B the Beginning: A Solid B

[My thoughts on B: the Beginning. Warning for some spoilers, though I don’t think it would make a difference…]

B2.jpgB the Beginning knows how to make a solid beginning. It has been a long time since a first episode hooked me this much. It opens with a brutal hunt, where a couple of perverse villains play catch with their unfortunate prey, before they are delivered justice from above (literally!) in the form of our winged hero, Koku. He enters like a flash of lightning, kills with deadly precision and vanishes into the night, leaving nothing more than his trademark sign – a jagged ‘B’. The rest of the episode follows with a game of chase, with a Sherlock-level detective, a high-speed-high-stakes race through the city, and a threat to national security. The entire thing culminates in a slick battle on the roof of a speeding train, while unveiling a dangerous underground unit with the potential to seriously damage the country. At the end, ambiguous and dramatic monologues are made, setting expectations for the rest of the show. Yes, that was just the first episode, and regrettably, that was the best episode.

You see, there was a lot of potential in the story at that point. I was quite excited to see something new and thrilling. Alas, B ended up being a mashup of almost every single story that I’ve ever seen. It’s like the story couldn’t decide what it was.

B7Let’s get into that point; the show is a motley mash-up of far too many ideas. We have a protagonist, who has dimly defined powers, who fights a secretive and private organisation of bad people with equally dimly defined powers. And that’s another thing right there: an evil organisation with connections to authority, formed from the usual load of experimentation on children by some bright guy who decided to play God. Then we have a dull and contrived puppy love, wormed into a flashback. And we have serial killings, and a merry band of detectives who are, by and large, clueless about a great many things. One of these many things turns out to be the number of psychopaths that have been unleashed in their country, waiting to add to the already unhealthy crime rate. Then we have our Sherlock who is destined to solve the mysteries that the rest of his team struggle with. And naturally, because a 12-episode story shouldn’t be any simpler, he has his own backstory, involving more killings which his sister was also an unfortunate part of. And underpinning the entire plot, there’s a legend about… some powered-up creatures (which was exactly what the whole science experiment was about).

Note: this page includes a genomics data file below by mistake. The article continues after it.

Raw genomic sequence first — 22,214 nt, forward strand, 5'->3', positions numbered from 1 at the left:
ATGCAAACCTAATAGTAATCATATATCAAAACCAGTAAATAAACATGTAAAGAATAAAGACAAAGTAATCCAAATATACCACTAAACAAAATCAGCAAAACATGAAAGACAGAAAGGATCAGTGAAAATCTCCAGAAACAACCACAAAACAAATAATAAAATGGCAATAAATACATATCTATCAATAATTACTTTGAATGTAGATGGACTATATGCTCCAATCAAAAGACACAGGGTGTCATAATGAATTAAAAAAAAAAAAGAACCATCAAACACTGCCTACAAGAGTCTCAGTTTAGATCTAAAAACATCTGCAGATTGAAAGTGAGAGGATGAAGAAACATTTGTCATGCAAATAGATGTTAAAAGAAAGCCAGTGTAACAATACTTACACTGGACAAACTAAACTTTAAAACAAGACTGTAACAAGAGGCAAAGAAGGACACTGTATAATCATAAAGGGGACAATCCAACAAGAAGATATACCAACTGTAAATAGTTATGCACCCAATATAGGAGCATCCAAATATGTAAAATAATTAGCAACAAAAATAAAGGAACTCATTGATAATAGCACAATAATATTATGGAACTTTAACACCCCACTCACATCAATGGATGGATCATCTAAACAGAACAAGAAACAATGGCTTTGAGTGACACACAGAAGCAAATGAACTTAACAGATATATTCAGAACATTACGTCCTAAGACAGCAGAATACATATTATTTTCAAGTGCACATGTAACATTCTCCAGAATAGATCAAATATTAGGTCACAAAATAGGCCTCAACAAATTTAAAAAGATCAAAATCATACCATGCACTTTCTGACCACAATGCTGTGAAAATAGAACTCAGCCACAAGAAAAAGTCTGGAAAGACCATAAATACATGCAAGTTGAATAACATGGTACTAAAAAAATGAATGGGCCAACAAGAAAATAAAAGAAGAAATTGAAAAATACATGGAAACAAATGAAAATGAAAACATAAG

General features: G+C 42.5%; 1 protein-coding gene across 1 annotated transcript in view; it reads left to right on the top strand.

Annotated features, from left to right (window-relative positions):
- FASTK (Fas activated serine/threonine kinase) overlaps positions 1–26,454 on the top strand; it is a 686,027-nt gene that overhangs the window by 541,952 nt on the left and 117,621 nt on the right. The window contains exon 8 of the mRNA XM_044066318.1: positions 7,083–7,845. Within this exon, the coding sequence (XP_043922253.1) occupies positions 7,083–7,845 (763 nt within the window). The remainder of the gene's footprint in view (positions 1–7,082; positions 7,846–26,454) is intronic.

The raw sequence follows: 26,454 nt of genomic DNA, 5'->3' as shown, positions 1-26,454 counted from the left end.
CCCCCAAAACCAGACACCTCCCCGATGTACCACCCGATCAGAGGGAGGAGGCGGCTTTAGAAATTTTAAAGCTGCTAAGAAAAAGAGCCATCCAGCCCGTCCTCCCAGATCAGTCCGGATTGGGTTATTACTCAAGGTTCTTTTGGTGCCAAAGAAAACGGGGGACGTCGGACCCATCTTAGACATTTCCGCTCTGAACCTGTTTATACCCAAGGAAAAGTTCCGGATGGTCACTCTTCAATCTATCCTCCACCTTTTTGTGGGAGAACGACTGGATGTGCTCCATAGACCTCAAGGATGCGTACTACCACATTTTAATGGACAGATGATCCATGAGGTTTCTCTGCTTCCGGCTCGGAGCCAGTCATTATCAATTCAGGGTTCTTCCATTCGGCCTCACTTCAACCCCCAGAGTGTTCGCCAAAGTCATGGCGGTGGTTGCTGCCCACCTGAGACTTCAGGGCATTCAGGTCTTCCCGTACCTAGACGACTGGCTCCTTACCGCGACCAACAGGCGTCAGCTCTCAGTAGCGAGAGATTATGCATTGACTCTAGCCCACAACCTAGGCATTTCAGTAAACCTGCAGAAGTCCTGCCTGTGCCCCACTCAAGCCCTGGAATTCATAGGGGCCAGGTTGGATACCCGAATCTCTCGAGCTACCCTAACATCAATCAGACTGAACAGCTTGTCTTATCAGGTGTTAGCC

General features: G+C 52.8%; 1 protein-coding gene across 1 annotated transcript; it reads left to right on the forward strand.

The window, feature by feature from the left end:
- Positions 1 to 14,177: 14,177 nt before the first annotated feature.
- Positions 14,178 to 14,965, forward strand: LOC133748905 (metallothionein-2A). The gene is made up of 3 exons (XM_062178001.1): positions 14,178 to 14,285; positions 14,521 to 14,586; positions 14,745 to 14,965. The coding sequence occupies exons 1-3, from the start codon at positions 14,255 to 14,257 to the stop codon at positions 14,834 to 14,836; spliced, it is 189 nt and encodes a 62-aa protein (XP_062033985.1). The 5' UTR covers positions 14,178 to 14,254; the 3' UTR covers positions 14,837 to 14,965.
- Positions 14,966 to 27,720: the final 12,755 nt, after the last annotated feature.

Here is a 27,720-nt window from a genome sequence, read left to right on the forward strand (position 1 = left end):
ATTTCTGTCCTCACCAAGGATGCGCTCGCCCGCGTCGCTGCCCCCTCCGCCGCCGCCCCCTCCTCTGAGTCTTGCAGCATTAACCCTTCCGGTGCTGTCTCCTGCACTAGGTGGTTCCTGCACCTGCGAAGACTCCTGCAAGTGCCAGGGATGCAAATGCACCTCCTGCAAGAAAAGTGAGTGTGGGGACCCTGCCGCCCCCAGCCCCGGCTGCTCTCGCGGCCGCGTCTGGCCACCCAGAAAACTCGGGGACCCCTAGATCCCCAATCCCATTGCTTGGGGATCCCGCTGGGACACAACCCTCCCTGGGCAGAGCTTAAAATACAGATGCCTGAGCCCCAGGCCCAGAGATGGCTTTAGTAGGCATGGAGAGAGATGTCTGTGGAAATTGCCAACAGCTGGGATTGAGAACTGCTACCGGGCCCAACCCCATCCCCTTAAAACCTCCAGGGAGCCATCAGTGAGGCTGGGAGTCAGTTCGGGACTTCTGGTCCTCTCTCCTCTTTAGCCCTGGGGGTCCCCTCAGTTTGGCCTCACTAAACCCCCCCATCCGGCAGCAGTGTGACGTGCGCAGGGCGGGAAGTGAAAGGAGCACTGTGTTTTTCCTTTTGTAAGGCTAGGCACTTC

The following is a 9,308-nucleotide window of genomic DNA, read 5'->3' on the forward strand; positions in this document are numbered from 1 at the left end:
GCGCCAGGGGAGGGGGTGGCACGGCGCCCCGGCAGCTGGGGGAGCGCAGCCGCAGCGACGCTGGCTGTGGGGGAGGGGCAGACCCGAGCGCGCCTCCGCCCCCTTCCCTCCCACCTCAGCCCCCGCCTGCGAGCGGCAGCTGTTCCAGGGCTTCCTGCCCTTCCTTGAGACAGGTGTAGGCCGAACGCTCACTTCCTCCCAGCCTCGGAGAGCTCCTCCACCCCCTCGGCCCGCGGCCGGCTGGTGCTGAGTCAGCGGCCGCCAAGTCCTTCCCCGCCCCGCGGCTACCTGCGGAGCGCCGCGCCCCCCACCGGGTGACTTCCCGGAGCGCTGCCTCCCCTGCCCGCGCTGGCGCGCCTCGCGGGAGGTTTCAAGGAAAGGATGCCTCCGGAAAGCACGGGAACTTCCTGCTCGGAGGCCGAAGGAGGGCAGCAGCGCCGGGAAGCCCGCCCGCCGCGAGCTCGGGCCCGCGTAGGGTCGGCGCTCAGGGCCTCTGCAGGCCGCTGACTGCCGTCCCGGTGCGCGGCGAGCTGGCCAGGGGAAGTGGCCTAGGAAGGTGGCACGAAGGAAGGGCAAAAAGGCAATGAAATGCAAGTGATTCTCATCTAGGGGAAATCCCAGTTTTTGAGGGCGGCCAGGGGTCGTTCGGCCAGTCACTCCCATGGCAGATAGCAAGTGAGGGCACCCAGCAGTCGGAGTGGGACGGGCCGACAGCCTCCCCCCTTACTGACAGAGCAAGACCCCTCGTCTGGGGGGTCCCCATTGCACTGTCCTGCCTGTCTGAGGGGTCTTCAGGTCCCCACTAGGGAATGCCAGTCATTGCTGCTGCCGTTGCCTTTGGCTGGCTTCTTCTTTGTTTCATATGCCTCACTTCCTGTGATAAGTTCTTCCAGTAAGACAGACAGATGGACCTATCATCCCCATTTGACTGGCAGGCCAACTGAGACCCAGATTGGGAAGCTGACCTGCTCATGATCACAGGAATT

I had to wonder, at what point does a story become too much story? Why does it work for some stories (One Piece, for instance) but feel really exhausting for others? And if this is only the ‘beginning’, I wonder what the sequels, if any, would entail. Giant monsters that have been residing deep in the bowels of the kingdom? A war with aliens? I think almost anything is possible at this point.

A big part of the problem was the pacing. With too many things going on and only 12 episodes to squeeze everything into, it felt very rushed. Things were a bit of a blur, like looking out of a window of a moving train, with occasional actions or conversations that stood out like landmarks so we knew roughly where we were headed.  It wasn’t too memorable either; the thing about using so many frequently used ideas was that nothing really felt authentic or meaningful.

B1.jpgI think this is one story that could have used a longer run. Not just because it would have given the plot some room to breathe but because we could have gotten a bit more out of the characters. I did actually like most of the good guys. The bad guys were usual brand of boring but the good guys were, if not new or unique, at least somewhat fun to watch. I liked Koku, the mysterious Killer B, and his double life. He has a very calm presence when he’s not an airborne killing machine so I would have liked to see more of him playing the role of a “normal person”. It would also have made the character matter more to the audience. I also liked it when Keith Flick, the Sherlock, was trying to figure out the motives and the identity of Killer B. Lily was another neat character, and I’ve always loved energetic and cheerful people so I wouldn’t have minded seeing more of her either. I really don’t have anything else positive to say about this show though.

Overall, it’s a solid B. I would probably watch any sequels that they churn out, seeing as I’m not about to drop my Netflix subscription anytime soon. Since this is B: The Beginning, I’m guessing there’s going to be more. I do hope “B: The Middle” and “B: The End” remember to slow down for the audience. Given that the first season has covered so much ground, there’s really no need to rush anymore.


2 thoughts on “B the Beginning: A Solid B

  1. I definitely found this one to be too ambitious and as a result none of the plots ended up particularly satisfying as they were sharing too much screen time with every other idea. There was a lot of potential but it was just too much crammed in to too little time and none of it really landed in the end. Not sure if I’ll go back to a sequel. I didn’t hate this but I didn’t particularly enjoy it either because it just never managed to sort itself out.

    Liked by 1 person

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